Climate simulation more realistic with artificial intelligence

Accurately modeling extreme precipitation events remains a major challenge for climate models. These models predict how the earth's climate may change over the course of decades and even centuries. To improve them especially ...

Study suggests La Niña winters could keep on coming

Forecasters are predicting a "three-peat La Niña" this year. This will be the third winter in a row that the Pacific Ocean has been in a La Niña cycle, something that's happened only twice before in records going back to ...

Small eddies play a big role in feeding ocean microbes

Subtropical gyres are enormous rotating ocean currents that generate sustained circulations in the Earth's subtropical regions just to the north and south of the equator. These gyres are slow-moving whirlpools that circulate ...

Study links changes in length of day with climate prediction

Scientists have made a key breakthrough in the quest to accurately predict fluctuations in the rotation of the Earth and so the length of the day—potentially opening up new predictions for the effects of climate change.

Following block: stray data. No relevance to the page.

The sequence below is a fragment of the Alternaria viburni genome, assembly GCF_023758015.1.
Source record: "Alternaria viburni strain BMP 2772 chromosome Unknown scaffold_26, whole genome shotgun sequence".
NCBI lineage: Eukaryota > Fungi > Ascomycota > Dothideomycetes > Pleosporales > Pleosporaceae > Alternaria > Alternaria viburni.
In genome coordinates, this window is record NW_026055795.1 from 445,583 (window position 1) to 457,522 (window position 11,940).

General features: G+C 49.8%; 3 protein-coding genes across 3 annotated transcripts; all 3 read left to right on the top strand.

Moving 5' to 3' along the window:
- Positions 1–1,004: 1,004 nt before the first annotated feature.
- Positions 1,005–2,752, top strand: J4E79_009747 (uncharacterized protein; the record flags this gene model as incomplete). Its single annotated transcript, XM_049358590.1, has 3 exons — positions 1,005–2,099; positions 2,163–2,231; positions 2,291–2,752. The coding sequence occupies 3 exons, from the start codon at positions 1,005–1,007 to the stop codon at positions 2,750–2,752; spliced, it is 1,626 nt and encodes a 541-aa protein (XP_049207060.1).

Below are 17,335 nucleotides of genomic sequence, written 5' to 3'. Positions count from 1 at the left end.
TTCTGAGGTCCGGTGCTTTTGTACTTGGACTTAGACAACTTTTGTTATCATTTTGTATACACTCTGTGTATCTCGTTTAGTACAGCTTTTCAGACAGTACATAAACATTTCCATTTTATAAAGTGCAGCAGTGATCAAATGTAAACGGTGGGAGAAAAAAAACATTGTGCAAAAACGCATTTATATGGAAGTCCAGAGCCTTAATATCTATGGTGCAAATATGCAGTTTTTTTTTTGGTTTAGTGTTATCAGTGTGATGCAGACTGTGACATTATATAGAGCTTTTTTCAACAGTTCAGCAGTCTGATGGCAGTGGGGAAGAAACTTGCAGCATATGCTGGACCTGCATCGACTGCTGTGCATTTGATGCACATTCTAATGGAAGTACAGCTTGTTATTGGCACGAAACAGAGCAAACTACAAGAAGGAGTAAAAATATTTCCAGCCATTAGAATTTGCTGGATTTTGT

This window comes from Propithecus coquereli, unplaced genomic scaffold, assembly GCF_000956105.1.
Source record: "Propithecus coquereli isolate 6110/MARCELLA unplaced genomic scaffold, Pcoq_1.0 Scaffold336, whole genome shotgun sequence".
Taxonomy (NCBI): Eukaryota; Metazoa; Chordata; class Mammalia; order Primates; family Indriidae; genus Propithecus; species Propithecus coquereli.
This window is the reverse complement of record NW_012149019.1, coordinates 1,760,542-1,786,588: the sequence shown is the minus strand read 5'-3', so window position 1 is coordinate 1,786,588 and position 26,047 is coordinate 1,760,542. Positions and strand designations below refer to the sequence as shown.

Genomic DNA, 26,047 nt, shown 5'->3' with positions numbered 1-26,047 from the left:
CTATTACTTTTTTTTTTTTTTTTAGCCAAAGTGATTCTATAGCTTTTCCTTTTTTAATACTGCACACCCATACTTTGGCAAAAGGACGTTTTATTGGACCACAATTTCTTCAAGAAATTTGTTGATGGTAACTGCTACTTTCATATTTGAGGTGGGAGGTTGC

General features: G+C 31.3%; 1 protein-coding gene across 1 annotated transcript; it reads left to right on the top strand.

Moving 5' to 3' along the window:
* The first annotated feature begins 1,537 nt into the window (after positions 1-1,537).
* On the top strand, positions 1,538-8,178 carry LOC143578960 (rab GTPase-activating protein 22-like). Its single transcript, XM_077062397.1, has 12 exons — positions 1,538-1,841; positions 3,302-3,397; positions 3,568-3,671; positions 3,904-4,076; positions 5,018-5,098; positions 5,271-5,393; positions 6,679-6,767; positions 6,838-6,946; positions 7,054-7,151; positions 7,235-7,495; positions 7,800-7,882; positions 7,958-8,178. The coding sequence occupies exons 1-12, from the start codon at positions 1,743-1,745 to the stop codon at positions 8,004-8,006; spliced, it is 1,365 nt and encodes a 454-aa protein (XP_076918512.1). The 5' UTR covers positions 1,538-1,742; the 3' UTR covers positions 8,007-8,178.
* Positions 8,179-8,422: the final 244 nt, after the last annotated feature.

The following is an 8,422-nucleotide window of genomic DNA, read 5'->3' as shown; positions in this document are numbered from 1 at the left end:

Rainy days on track to double in the Arctic by 2100

Today, more snow than rain falls in the Arctic, but this is expected to reverse by the end of the century. A new study shows the frequency of rainy days in the Arctic could roughly double by 2100.

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Climate model

Climate models use quantitative methods to simulate the interactions of the atmosphere, oceans, land surface, and ice. They are used for a variety of purposes from study of the dynamics of the climate system to projections of future climate.

All climate models take account of incoming energy as short wave electromagnetic radiation (which in this context means visible and ultraviolet, not to be confused with shortwave) to the earth as well as outgoing energy as long wave (infrared) electromagnetic radiation from the earth. Any imbalance results in a change in the average temperature of the earth.

The most talked-about models of recent years have been those relating temperature to emissions of carbon dioxide (see greenhouse gas). These models project an upward trend in the surface temperature record, as well as a more rapid increase in temperature at higher altitudes.

Models can range from relatively simple to quite complex:

This is not a full list; for example "box models" can be written to treat flows across and within ocean basins. Furthermore, other types of modelling can be interlinked, such as land use, allowing researchers to predict the interaction between climate and ecosystems.

This text uses material from Wikipedia, licensed under CC BY-SA